1. A loose approximation of what a stylized pirate might utter.
2. An onomatopoeic representation of the (somewhat) voice acting in Sid Meier's Pirates! Live the Life. Sid Meier is a name that most gamers will recognize as the famed creator of the Civilization series, one of the few game designers to gain public recognition for his works. His fans tend to await each new game announcement with a slavish devotion, usually rewarded by a deep, compelling strategy game.
And sometimes not.
Pirates is an updated version of a game first designed in 1987, subsequently re-released in 1993. Though the graphics and sound have been brought up to current standards, the gameplay itself shows its age and feels a bit dates.
The overarching plot is the tale of a young man and the evil Marquis De Montalban who enslaved the young man's family. Being the only one to escape, the boy vowed to travel to the New World and rescue his kin, defeating Montalban once and for all. Now grown into a man, he takes ship to the Caribbean and joins a mutiny that leaves him captain and free to exact his revenge. Or simply sail around, blowing up other ships. Whichever.
Pirates is completely open-ended and leaves any direction up to the player. Being open-ended in and of itself is certainly no bad thing, but it does require some depth and variety of gameplay to succeed well. Unfortunately, Pirates offers little in either way, simplifying most strategic tasks and repeating the same basic tasks to fulfill whatever quest the young man is pursuing.
The young man actually plays a privateer (complete with papers) - not a pirate - for on of the four major European powers: Spanish, French, Dutch, or English. Choosing between them is mostly superficial, and there is little penalty attached to switching sides or for working for more than one nation at a time. The nations are constantly at war with one another, though switching often, and it is expected that privateers help to sink enemy ships. Performing actions for a country can lead to a promotion with attached benefits, including the opportunity to court and marry a governor's daughter.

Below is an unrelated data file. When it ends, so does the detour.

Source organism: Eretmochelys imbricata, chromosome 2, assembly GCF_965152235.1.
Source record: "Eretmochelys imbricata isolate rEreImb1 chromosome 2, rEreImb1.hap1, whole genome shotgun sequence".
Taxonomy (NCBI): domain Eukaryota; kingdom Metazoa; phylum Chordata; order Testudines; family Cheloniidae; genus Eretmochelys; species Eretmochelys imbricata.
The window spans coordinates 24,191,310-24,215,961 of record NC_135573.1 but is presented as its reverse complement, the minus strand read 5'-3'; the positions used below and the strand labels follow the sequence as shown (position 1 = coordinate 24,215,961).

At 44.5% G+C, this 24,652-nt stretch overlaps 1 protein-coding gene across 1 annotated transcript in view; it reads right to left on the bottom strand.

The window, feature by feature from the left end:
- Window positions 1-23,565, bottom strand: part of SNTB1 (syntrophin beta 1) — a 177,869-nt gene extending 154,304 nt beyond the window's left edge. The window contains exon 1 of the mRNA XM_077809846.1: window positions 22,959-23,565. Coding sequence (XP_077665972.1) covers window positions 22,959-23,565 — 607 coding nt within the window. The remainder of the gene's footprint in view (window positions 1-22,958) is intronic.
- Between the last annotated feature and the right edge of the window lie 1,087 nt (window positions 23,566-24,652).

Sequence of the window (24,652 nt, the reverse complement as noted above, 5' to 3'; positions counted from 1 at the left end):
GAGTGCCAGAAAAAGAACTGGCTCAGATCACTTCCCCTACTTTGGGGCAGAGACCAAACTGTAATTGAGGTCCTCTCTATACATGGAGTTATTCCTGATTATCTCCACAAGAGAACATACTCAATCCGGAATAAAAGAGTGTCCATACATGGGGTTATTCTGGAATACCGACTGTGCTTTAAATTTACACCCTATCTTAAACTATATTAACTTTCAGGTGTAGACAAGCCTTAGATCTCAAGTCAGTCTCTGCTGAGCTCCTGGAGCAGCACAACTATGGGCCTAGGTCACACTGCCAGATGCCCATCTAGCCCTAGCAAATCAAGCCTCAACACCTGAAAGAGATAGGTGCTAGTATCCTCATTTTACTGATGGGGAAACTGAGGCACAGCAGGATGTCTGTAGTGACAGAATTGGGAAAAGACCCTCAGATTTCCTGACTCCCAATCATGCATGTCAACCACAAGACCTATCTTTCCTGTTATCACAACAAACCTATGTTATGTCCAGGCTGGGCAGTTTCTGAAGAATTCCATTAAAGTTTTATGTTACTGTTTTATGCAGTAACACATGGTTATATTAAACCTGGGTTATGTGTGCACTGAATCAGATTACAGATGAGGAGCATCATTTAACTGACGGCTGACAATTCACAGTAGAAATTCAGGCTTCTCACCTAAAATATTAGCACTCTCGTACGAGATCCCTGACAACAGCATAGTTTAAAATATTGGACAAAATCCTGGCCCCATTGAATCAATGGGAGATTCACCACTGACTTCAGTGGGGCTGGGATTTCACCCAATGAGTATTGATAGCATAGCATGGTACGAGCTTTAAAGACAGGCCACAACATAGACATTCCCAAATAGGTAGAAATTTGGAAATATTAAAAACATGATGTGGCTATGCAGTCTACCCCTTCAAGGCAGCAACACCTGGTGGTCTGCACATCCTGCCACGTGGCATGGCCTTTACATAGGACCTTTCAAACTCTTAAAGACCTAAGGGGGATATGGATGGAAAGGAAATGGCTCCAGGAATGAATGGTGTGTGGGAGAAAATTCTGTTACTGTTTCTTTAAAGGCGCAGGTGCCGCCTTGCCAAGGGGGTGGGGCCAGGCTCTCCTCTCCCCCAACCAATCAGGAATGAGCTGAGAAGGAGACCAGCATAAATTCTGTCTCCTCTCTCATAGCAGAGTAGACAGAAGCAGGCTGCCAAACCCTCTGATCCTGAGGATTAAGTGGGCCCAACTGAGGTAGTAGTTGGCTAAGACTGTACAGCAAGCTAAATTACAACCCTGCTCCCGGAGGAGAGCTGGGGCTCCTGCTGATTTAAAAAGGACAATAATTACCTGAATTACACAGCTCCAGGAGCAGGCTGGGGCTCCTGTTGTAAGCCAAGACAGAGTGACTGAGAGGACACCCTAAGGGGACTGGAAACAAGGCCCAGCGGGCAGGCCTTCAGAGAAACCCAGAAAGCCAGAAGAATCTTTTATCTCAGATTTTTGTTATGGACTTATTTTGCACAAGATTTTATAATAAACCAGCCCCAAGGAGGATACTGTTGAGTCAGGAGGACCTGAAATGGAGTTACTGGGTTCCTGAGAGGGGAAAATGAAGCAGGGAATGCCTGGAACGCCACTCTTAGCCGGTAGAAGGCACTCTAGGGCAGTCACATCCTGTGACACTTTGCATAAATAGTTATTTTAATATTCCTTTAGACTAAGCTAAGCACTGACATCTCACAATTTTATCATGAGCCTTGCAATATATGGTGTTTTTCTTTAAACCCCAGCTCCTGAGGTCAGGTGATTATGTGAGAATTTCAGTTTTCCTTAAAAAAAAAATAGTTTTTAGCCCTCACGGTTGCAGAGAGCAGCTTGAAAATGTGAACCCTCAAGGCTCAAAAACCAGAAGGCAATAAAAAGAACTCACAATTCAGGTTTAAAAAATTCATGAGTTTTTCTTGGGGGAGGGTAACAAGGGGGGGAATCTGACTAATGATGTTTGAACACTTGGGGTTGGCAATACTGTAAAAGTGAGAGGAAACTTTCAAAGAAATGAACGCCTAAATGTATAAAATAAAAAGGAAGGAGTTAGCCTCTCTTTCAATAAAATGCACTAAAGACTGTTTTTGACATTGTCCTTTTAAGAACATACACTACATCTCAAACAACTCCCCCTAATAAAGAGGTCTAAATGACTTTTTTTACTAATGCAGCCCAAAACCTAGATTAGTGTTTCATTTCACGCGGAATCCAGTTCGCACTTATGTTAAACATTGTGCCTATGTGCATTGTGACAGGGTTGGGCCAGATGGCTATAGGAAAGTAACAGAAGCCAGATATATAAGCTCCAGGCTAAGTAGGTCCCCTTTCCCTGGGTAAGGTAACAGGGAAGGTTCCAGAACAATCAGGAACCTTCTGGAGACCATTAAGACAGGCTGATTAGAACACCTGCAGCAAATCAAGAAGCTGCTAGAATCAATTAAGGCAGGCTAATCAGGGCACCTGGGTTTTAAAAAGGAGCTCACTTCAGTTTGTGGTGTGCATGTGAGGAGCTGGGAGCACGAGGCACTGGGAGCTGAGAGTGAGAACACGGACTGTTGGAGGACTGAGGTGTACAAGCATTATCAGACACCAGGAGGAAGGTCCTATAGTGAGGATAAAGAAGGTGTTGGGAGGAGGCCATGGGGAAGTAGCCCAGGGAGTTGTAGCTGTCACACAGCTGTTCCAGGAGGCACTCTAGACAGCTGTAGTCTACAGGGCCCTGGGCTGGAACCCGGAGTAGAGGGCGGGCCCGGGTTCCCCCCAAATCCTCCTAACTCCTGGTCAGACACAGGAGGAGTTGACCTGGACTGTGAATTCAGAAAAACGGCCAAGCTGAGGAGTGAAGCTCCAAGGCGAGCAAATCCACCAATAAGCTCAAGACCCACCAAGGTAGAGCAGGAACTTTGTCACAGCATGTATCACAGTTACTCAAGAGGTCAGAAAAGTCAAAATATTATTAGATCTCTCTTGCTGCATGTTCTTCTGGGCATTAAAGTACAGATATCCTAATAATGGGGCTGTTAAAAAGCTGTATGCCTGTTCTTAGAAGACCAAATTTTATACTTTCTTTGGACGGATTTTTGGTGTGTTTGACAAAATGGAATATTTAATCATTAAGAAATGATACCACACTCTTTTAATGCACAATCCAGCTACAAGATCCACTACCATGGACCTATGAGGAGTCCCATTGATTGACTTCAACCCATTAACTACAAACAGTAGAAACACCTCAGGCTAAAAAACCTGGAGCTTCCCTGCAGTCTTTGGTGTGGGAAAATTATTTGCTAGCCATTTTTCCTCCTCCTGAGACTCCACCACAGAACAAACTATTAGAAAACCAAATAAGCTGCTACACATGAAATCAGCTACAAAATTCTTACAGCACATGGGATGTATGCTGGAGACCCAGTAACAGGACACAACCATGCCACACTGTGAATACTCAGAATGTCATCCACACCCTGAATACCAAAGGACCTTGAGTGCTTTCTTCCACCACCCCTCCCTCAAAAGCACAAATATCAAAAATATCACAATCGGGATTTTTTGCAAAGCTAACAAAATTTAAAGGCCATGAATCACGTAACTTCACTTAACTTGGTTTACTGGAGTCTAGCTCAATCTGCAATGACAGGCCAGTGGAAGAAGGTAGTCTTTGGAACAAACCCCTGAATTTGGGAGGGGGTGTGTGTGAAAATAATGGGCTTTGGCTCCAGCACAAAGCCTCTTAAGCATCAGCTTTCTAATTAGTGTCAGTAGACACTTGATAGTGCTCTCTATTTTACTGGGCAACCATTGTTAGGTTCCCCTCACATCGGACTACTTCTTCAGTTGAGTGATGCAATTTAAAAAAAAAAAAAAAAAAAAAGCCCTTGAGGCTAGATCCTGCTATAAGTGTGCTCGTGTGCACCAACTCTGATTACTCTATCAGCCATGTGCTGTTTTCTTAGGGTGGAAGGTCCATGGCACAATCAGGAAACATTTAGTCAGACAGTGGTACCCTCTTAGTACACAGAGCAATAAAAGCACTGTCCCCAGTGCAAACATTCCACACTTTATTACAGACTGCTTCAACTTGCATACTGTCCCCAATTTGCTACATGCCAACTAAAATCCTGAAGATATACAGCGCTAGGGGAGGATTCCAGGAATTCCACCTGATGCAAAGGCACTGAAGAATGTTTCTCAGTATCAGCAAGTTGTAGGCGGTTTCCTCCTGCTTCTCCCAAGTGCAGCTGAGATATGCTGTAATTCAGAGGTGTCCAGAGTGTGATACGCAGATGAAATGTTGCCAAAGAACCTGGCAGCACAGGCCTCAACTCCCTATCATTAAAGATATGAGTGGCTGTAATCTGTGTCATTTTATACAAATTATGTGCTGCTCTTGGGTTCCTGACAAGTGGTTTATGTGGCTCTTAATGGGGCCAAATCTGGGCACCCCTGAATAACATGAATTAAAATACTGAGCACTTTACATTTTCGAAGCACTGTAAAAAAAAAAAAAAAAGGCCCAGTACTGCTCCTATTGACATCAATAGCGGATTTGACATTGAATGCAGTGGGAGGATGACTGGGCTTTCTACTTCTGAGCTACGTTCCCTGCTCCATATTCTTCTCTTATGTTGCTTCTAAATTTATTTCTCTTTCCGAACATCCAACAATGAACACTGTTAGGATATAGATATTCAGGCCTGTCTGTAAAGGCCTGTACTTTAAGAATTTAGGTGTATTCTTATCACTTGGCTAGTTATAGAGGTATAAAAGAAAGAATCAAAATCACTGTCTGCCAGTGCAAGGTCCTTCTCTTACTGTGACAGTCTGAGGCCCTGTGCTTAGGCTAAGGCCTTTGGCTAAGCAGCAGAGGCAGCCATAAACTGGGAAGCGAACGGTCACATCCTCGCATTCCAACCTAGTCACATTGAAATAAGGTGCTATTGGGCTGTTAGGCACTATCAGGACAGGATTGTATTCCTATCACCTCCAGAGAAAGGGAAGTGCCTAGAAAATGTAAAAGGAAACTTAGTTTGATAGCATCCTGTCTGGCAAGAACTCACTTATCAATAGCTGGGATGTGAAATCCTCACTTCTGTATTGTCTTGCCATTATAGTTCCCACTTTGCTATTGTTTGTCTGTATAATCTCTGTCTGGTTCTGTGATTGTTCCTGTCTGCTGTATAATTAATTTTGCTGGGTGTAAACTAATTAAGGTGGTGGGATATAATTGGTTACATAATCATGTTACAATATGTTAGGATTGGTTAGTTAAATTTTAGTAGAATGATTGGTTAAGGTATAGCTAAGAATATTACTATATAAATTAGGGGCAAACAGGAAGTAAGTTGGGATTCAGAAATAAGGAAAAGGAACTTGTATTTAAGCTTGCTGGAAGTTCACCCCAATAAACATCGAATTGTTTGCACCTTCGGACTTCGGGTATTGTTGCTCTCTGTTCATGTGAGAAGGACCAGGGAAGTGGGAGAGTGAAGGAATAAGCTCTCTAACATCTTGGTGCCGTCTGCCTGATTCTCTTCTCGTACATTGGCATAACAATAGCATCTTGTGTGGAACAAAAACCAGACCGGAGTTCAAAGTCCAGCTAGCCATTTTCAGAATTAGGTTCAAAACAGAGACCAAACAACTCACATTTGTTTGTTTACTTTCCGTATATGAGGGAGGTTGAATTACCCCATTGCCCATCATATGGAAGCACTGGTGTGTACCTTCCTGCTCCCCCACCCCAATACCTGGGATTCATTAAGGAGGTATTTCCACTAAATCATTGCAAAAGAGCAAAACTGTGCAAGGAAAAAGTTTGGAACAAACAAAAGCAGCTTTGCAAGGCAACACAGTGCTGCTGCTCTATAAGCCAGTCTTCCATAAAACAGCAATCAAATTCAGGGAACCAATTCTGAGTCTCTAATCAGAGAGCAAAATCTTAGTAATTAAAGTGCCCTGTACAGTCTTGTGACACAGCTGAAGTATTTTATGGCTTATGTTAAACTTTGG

Much time will be spent flitting about to and fro the various ports, noting that every stop passes a week of in-game time. At port, one can visit the governor to receive promotions or dance with his daughter, engaging in a terribly boring mini-game that involves simply pressing the correct button in correct sequence. Once can visit the tavern to hear the latest gossip or recruit more sailors. The merchant serves two purposes: selling food to keep the crew happy and buying (plundered) goods; the shipwright can upgrade or repair a ship.
Combat is a major part of being a privateer and comes in three major forms. First, is ship to ship battle. After overtaking an intended quarry, one can either barrage the enemy with various types of cannon shots, or board for hand-to-hand combat in the form of a duel. Duels (which are not just limited to ship battles) are a relatively simple thrust/parry/slash until the opponent has been driven back to whatever stylized fate awaits him. Finally, one can also engage in land battles while trying to sack a city. These sequences take place on a random grid outside the city walls and play more like a board game than anything else in Pirates.
Quests come in a variety of styles but are usually variations of each other: hunt down a pirate, capture a ship, find buried treasure, talk to a trader in a certain town, etc. Unfortunately these tasks will be repeated ad nauseum for every single quest in the game; the play doesn't change, only the actors. And sometimes, even the actors don't change as it's quite possible to hunt down the same Baron over and over again while trying to rescue lost family members.
As far as replayability, the game offers some variety. In addition to the fact that a player can do as he pleases, some game settings (time period, difficulty) can be tweaked to give different experiences. The sheer number of variables will result in no two exactly similar games, but the repetitiveness of the tasks will engender players to come up with their own goals or ambitions.
The game does feature a retirement option, a necessary evil in light of the fact that the young man becomes an old man with slower reflexes. Retirement allows ranking and having wealth transferred outside of the game to purchase extras on the disc.
(** out of *****)